Azara Blog: Moths apparently in decline in Britain

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Date published: 2006/02/20

The BBC says:

The British moth population is in rapid decline, according to the most comprehensive study of its kind.

A report by Butterfly Conservation says the number of common moths has fallen by a third since 1968.

This has serious implications for animals such as birds and bats which feed on moths, says the UK charity.

It also raises concerns about the state of Britain's natural heritage since moths are an important indicator of biodiversity.

"It's very bad news indeed," said study author Richard Fox. "Moths are a huge group, they are a really significant part of our biodiversity.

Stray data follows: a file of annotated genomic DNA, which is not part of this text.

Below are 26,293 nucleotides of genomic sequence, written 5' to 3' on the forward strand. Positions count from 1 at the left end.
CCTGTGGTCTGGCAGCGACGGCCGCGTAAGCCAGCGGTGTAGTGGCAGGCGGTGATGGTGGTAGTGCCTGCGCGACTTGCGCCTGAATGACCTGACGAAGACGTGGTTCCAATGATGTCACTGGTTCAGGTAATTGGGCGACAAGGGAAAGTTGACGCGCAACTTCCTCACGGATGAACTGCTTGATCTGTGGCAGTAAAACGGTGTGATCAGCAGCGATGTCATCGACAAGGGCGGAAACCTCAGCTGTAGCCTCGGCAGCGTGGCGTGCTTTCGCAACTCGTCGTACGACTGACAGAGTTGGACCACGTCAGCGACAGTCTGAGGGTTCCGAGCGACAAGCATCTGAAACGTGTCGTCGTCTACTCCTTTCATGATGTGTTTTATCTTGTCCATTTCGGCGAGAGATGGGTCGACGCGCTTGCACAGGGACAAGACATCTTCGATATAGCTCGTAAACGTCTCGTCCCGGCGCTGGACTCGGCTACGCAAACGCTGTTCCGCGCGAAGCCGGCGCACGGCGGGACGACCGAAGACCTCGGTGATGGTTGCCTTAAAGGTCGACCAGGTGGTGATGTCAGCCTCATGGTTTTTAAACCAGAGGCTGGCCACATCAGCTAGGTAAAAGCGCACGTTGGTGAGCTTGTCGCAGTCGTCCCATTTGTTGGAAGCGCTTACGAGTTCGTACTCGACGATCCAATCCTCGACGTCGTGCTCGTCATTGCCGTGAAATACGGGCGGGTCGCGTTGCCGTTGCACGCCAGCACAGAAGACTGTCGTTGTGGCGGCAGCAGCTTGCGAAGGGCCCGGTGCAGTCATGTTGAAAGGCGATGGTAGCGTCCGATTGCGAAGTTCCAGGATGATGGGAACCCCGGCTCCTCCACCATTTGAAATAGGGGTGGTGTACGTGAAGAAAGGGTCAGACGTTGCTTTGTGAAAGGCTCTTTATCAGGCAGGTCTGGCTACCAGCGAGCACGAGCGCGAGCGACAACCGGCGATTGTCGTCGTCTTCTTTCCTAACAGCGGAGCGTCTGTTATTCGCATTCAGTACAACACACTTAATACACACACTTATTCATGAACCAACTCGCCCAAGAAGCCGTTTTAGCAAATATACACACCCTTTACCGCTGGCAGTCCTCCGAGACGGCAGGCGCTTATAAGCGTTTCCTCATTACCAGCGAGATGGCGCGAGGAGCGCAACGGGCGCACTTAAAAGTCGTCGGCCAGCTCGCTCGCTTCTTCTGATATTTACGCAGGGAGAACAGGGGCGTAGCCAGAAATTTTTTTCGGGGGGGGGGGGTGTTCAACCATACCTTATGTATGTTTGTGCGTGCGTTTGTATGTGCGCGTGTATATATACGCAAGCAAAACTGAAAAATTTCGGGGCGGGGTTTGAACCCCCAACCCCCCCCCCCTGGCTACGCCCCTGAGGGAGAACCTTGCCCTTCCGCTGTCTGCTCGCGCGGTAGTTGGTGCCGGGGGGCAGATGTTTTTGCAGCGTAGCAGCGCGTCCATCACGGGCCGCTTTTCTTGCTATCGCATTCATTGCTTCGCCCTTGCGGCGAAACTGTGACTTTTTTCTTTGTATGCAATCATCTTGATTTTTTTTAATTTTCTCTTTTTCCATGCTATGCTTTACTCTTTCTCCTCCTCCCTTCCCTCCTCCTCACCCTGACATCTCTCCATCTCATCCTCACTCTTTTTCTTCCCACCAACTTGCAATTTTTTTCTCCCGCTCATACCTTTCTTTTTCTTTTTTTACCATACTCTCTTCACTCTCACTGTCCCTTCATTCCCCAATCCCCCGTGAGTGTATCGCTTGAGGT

"If we are finding these declines amongst such a major group as the moths, then it is a very, very clear signal that British biodiversity as a whole is suffering similar rates of decline."

The Butterfly Conservation report focussed on Britain's larger moths - 337 species that are regularly captured and studied at hundreds of sites across the UK.

Much of the data came from a nationwide network of moth traps maintained by the scientific institute Rothamsted Research since 1968.

The report found that:

Scientists have yet to pinpoint why moth numbers are falling so rapidly. But they say habitat destruction, pesticides, pollution and climate change are the main suspects.

Well given that the "main suspects" cover just about anything you can imagine, it's certainly likely to be some combination of these. Evidently more research is needed.

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